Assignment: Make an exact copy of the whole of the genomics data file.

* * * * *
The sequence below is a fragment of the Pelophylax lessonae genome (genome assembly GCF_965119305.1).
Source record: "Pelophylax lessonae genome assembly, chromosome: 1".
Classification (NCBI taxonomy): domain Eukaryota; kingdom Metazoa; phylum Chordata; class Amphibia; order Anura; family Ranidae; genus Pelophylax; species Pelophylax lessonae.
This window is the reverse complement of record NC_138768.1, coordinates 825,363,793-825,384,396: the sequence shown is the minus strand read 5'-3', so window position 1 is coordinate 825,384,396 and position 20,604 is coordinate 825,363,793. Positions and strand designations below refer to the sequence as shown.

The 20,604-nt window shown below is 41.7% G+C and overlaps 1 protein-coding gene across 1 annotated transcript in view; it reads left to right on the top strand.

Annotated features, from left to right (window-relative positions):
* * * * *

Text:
The sequence below is a fragment of the Pelophylax lessonae genome (genome assembly GCF_965119305.1).
Source record: "Pelophylax lessonae genome assembly, chromosome: 1".
Classification (NCBI taxonomy): domain Eukaryota; kingdom Metazoa; phylum Chordata; class Amphibia; order Anura; family Ranidae; genus Pelophylax; species Pelophylax lessonae.
This window is the reverse complement of record NC_138768.1, coordinates 825,363,793-825,384,396: the sequence shown is the minus strand read 5'-3', so window position 1 is coordinate 825,384,396 and position 20,604 is coordinate 825,363,793. Positions and strand designations below refer to the sequence as shown.

The 20,604-nt window shown below is 41.7% G+C and overlaps 1 protein-coding gene across 1 annotated transcript in view; it reads left to right on the top strand.

Annotated features, from left to right (window-relative positions):